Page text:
The high acidity complements the turkey’s rick flavour’s while keeping your tastebuds comfortable and not too overwhelmed.

 

Wines That Pair With Beef

Christmas dinner doesn’t have to involve turkey or chicken - if you prefer beef, then why not have that as your main Christmas dinner meat?

Beef tastes great with horseradish - so if you include horseradish with your beef, then you’ll need to find a wine that can pair with the spiciness of the horseradish.

You may have heard the saying that red wine pairs with red meat. Although you can sometimes pair white wines with red meats, we recommend just red wine for your beef Christmas dinner.

If you must have white wine, then make sure you choose a rich and full-bodied white.

 

Red Wine

Red wines taste great with roast beef. This is because red meat can stand up to the tannins in red wine, making a perfect combination that won’t overpower the flavours.

We recommend choosing a fuller-bodied red wine for your beef dinner - for example, Cabernet Sauvignon or Shiraz.

Shiraz is a great go-to for roast beef pairings. Not only is it full-bodied, but it has firm tannins and pairs well with fatty cuts of meat.

This is the perfect time to tuck into the full-bodied reds that you’ve been saving for Christmas.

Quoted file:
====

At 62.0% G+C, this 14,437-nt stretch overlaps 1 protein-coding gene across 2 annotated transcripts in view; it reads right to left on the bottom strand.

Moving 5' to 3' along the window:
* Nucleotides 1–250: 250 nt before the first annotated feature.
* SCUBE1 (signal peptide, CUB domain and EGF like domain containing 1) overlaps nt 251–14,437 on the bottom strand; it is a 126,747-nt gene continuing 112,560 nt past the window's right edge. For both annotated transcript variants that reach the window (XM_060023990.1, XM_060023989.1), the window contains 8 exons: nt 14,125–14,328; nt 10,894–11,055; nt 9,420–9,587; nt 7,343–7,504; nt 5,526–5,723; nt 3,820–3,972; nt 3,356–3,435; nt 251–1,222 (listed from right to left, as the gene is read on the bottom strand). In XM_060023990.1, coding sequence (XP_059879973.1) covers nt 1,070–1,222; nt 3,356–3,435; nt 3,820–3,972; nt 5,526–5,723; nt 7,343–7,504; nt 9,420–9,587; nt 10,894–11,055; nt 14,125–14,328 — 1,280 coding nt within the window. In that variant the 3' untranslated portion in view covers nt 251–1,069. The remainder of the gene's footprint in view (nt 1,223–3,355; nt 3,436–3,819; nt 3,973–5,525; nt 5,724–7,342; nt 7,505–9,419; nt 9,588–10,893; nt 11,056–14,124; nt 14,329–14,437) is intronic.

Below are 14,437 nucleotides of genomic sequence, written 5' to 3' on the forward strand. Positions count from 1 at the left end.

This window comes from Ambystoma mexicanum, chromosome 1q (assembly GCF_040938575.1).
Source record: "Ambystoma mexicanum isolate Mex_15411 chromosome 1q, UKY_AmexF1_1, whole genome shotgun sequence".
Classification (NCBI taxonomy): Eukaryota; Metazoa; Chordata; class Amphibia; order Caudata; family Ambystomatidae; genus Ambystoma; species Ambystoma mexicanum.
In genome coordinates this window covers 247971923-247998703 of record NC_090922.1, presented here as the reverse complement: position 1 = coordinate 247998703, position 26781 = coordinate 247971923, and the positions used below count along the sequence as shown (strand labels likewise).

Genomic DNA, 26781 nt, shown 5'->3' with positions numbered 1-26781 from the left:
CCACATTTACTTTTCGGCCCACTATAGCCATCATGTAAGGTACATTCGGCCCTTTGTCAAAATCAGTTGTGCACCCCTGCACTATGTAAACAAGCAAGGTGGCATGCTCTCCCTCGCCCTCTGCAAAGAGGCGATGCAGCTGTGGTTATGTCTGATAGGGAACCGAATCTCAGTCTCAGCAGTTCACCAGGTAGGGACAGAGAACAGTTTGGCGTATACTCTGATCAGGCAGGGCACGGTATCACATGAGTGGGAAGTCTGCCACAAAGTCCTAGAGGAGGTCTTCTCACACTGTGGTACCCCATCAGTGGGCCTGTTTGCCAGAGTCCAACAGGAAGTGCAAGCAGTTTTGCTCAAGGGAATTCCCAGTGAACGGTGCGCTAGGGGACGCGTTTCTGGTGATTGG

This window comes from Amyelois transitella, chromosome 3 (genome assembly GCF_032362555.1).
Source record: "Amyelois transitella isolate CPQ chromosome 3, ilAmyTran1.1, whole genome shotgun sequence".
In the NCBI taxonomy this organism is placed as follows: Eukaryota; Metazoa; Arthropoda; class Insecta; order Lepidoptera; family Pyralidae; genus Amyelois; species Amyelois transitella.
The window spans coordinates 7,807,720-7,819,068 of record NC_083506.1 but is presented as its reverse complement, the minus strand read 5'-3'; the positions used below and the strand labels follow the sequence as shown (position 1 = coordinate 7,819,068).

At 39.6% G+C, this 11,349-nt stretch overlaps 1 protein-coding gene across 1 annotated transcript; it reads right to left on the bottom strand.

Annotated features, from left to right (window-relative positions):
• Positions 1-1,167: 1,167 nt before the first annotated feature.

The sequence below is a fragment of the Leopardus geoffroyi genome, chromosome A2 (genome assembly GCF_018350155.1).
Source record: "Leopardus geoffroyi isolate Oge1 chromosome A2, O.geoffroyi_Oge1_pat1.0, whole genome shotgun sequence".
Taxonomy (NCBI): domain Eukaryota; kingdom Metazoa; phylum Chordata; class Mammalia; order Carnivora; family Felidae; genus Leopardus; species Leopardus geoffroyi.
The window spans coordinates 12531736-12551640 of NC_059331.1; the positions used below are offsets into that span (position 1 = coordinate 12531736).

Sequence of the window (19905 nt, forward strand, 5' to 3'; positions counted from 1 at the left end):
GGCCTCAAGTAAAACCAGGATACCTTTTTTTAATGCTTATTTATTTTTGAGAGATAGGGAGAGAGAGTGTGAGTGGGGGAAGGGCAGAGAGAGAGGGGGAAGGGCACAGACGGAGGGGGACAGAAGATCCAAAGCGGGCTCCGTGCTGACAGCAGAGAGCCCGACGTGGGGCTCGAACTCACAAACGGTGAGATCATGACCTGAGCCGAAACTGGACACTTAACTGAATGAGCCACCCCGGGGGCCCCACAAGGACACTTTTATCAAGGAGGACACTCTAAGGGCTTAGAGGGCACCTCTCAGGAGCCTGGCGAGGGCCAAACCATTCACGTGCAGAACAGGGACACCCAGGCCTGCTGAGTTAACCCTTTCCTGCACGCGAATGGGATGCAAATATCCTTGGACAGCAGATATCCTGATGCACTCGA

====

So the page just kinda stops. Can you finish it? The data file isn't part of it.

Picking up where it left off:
Wines That Pair With Nut Roast

If you’re opting for a nut roast for your Christmas dinner because you’re vegan, then you should ensure that you’re buying vegan wine.

Not all wine is vegan as some vintners will use animal products during the fining process, such as fish bladder, gelatin, milk protein, or egg whites.

Thankfully, there are many vegan wines out there that have either not gone through the fining process or wine that used vegan-friendly fining agents such as pea gelatine.

However, to be sure, you may want to choose an unfined or organic wine - not many vintners will include the fining agents used on the label as they aren’t technically ingredients, so it can be tough to find out which wine is vegan and which isn’t.

 

Red Wine

If you prefer a spicy or herby nut roast, then you may want to opt for a Cabernet Sauvignon - this is because it provides the perfect balance of dark fruity flavours and spicy notes.

If you have mushrooms in your nut roast, then you could pair it with a quality Pinot Noir - however, know that full-bodied Pinot pairs better with the full flavours of a nut roast.

 

White Wine

Chardonnay can make a great pairing with a nut roast - especially if there are mushrooms in the mix. Chardonnay can complement the flavours in your nut roast, and not be too overwhelming for your tastebuds.

If there are chestnuts in your nut roast, then Merlot or Malbec make great wine pairing options. The red and dark fruit flavours of Merlot can taste great with the earthy chestnut flavours.

 

Remember, wine is usually best stored in a wine cooler - so to ensure that your wine remains fresh for longer, store it in a quality wine cooler!